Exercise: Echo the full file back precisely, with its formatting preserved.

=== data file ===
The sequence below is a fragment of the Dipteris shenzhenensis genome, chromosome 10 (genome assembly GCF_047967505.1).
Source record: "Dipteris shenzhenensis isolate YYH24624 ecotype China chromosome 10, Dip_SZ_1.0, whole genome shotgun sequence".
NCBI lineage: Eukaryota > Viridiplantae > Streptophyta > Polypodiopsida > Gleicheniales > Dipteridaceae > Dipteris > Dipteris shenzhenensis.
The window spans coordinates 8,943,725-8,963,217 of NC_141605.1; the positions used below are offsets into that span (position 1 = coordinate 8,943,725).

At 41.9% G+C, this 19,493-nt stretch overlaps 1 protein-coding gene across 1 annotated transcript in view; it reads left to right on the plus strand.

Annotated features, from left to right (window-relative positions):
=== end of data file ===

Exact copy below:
The sequence below is a fragment of the Dipteris shenzhenensis genome, chromosome 10 (genome assembly GCF_047967505.1).
Source record: "Dipteris shenzhenensis isolate YYH24624 ecotype China chromosome 10, Dip_SZ_1.0, whole genome shotgun sequence".
NCBI lineage: Eukaryota > Viridiplantae > Streptophyta > Polypodiopsida > Gleicheniales > Dipteridaceae > Dipteris > Dipteris shenzhenensis.
The window spans coordinates 8,943,725-8,963,217 of NC_141605.1; the positions used below are offsets into that span (position 1 = coordinate 8,943,725).

At 41.9% G+C, this 19,493-nt stretch overlaps 1 protein-coding gene across 1 annotated transcript in view; it reads left to right on the plus strand.

Annotated features, from left to right (window-relative positions):